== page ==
Monday, March 11, 2013

Social Security and Chained CPI

I am entirely dependent upon Social Security. I barely have enough each month to get by. I cannot afford a MediGap policy, so I have to pay Medicare deductibles and co-payments, as well as the full cost for vision and dental. Cutting my benefits hurts me while not decreasing national deficits or the National Debt in any way. Social Security has its own revenue stream, and is the most successful retirement and disability insurance program ever. Decreasing current benefits instead of raising the payroll taxable salary cap to extend Social Security's 100% benefit payout capability beyond 2033 is making a choice to hurt those who can least afford it, versus having a few more well-off people spend the same percentage of their income on payroll taxes as do people making less than $100,000. I would ask those who are considering this proposal to think of how people who's benefits are cut are going to get the help they need, and how much that help will have to be subsidized in other ways by governments and charities. The question becomes, do we really want to in effect subsidize the incomes of the wealthy?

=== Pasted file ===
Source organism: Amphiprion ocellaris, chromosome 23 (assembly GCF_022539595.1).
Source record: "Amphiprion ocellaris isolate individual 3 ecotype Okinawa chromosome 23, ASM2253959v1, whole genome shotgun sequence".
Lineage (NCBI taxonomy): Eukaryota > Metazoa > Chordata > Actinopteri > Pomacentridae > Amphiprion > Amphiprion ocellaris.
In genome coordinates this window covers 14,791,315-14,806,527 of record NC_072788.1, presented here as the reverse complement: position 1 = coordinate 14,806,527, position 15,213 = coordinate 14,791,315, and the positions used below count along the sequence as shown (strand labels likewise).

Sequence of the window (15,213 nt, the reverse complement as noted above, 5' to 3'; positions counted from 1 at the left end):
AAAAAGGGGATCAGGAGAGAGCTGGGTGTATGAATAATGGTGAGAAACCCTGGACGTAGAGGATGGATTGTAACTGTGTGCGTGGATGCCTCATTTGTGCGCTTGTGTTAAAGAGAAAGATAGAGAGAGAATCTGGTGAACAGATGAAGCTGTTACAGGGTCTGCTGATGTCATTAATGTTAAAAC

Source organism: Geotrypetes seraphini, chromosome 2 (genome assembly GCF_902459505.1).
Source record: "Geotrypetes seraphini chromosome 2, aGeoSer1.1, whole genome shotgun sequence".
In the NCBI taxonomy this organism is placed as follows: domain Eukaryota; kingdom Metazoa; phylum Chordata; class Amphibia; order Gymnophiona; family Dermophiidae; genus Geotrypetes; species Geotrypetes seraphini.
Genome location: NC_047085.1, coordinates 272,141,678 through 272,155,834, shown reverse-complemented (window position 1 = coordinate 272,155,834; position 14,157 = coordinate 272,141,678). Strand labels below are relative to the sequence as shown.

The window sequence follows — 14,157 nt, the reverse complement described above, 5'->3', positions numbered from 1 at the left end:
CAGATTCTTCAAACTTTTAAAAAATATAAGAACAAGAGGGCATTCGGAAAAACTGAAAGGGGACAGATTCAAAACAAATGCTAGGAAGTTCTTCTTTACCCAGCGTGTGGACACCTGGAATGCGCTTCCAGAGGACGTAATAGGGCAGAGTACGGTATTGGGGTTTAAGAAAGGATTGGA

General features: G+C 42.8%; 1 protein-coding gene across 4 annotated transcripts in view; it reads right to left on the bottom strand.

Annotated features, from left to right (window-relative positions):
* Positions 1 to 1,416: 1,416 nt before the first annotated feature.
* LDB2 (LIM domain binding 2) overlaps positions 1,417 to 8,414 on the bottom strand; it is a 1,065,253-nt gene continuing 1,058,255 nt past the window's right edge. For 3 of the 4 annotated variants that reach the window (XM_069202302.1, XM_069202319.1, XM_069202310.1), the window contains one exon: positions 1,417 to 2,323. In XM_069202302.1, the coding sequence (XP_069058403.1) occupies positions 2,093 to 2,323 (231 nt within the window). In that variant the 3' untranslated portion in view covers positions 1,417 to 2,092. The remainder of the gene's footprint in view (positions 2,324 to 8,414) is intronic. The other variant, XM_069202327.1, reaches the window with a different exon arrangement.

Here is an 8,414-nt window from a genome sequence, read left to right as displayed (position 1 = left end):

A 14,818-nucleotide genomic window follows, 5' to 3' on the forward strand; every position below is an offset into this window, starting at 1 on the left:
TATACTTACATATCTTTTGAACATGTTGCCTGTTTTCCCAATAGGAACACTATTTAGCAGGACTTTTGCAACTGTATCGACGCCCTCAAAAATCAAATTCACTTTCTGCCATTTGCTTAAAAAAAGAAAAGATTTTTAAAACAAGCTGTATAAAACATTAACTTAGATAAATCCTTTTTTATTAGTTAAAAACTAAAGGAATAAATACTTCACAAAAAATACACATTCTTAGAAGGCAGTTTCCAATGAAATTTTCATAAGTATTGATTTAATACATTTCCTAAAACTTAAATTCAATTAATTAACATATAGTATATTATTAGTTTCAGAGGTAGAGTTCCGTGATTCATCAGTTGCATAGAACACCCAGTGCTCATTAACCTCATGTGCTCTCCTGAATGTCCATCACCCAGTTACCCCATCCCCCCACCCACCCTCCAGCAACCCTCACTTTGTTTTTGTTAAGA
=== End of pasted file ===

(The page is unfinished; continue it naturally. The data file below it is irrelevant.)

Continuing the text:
Note: This is in response to a request to add my name as a citizen supporter of the Grayson-Takano letter (from Congressmen Alan Grayson and Mark Takano) against benefit cuts, so that "other congressional offices see the broad public support", and a request that "If cutting Social Security benefits would impact you, tell us how."

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